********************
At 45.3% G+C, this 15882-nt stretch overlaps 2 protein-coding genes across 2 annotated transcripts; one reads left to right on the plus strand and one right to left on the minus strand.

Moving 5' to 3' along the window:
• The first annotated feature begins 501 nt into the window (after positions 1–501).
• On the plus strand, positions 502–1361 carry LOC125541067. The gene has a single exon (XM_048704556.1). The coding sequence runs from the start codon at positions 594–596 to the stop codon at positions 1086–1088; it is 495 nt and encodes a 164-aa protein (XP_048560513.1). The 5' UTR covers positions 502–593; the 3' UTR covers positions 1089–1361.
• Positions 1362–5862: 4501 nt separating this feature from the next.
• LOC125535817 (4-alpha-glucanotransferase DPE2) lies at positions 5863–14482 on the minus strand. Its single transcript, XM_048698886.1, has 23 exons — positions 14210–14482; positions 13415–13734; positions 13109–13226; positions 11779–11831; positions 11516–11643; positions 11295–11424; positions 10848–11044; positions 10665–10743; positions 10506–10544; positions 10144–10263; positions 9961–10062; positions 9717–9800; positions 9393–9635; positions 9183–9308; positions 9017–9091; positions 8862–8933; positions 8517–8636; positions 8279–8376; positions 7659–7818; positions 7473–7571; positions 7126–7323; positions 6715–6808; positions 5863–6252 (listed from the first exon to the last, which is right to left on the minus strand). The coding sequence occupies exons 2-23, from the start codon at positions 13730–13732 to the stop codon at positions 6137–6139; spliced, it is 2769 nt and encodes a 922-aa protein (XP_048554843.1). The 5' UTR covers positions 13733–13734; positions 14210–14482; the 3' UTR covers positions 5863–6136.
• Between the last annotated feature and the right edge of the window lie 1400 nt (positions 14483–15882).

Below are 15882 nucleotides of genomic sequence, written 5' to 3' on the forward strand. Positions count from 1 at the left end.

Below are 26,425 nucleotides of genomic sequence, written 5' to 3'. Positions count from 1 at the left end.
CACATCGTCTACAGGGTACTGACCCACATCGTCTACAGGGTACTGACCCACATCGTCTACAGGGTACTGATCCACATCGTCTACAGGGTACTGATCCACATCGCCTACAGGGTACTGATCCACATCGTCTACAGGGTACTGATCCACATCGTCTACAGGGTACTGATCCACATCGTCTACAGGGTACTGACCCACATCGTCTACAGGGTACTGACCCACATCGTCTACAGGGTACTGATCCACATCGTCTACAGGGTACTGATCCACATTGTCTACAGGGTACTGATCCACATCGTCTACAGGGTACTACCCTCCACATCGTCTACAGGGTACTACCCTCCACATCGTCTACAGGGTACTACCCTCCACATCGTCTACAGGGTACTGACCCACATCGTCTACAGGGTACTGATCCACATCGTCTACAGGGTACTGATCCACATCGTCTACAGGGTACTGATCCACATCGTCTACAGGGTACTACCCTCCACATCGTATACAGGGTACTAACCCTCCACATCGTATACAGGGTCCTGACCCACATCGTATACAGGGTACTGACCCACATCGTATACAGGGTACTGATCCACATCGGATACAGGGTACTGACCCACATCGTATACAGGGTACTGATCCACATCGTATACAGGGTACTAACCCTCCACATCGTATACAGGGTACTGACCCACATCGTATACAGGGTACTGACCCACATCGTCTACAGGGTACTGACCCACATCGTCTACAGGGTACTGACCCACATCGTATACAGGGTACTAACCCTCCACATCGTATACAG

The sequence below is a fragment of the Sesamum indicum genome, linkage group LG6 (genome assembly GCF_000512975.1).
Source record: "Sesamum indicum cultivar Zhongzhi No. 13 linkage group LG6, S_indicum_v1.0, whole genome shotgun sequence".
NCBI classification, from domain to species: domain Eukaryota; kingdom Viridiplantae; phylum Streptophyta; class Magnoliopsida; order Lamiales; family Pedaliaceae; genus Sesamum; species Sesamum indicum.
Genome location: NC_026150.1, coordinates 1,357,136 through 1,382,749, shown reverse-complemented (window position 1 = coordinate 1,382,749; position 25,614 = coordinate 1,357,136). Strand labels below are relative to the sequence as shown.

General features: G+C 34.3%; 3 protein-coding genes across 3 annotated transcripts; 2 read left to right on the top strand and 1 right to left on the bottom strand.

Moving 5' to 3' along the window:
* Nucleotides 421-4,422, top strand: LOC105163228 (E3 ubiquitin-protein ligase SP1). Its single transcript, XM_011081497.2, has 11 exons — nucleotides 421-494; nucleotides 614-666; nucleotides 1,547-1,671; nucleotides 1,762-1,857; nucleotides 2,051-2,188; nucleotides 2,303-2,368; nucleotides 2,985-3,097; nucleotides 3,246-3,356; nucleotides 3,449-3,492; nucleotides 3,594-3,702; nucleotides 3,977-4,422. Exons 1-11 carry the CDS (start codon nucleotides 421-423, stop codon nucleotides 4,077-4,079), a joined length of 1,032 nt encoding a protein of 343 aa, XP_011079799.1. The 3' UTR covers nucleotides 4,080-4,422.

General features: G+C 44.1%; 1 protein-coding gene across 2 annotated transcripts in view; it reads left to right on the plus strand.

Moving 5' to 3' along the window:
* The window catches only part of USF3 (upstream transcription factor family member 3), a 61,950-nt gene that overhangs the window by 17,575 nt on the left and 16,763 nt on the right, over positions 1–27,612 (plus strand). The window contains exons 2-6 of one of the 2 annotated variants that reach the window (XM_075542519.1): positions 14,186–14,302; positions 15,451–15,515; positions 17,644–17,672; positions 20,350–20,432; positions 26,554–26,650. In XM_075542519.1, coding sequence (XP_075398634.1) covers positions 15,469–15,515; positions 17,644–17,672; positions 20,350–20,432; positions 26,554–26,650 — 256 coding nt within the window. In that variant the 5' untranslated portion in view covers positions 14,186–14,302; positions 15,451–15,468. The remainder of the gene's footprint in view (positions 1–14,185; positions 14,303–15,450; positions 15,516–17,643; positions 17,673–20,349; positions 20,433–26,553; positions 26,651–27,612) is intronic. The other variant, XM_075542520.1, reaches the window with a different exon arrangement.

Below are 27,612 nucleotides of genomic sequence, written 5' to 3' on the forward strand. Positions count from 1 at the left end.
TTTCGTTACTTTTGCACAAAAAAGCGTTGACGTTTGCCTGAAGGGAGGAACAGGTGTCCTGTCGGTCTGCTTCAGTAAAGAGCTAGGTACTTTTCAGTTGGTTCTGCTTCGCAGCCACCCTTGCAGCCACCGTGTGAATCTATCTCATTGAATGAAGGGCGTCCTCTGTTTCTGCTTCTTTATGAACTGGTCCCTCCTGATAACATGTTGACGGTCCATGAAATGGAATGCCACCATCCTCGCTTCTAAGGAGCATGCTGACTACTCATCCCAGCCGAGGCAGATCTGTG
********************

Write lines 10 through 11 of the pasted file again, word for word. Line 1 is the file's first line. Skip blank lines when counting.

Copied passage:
CACATCGTCTACAGGGTACTGACCCACATCGTCTACAGGGTACTGACCCACATCGTCTACAGGGTACTGATCCACATCGTCTACAGGGTACTGATCCACATCGCCTACAGGGTACTGATCCACATCGTCTACAGGGTACTGATCCACATCGTCTACAGGGTACTGATCCACATCGTCTACAGGGTACTGACCCACATCGTCTACAGGGTACTGACCCACATCGTCTACAGGGTACTGATCCACATCGTCTACAGGGTACTGATCCACATTGTCTACAGGGTACTGATCCACATCGTCTACAGGGTACTACCCTCCACATCGTCTACAGGGTACTACCCTCCACATCGTCTACAGGGTACTACCCTCCACATCGTCTACAGGGTACTGACCCACATCGTCTACAGGGTACTGATCCACATCGTCTACAGGGTACTGATCCACATCGTCTACAGGGTACTGATCCACATCGTCTACAGGGTACTACCCTCCACATCGTATACAGGGTACTAACCCTCCACATCGTATACAGGGTCCTGACCCACATCGTATACAGGGTACTGACCCACATCGTATACAGGGTACTGATCCACATCGGATACAGGGTACTGACCCACATCGTATACAGGGTACTGATCCACATCGTATACAGGGTACTAACCCTCCACATCGTATACAGGGTACTGACCCACATCGTATACAGGGTACTGACCCACATCGTCTACAGGGTACTGACCCACATCGTCTACAGGGTACTGACCCACATCGTATACAGGGTACTAACCCTCCACATCGTATACAG

The sequence below is a fragment of the Sesamum indicum genome, linkage group LG6 (genome assembly GCF_000512975.1).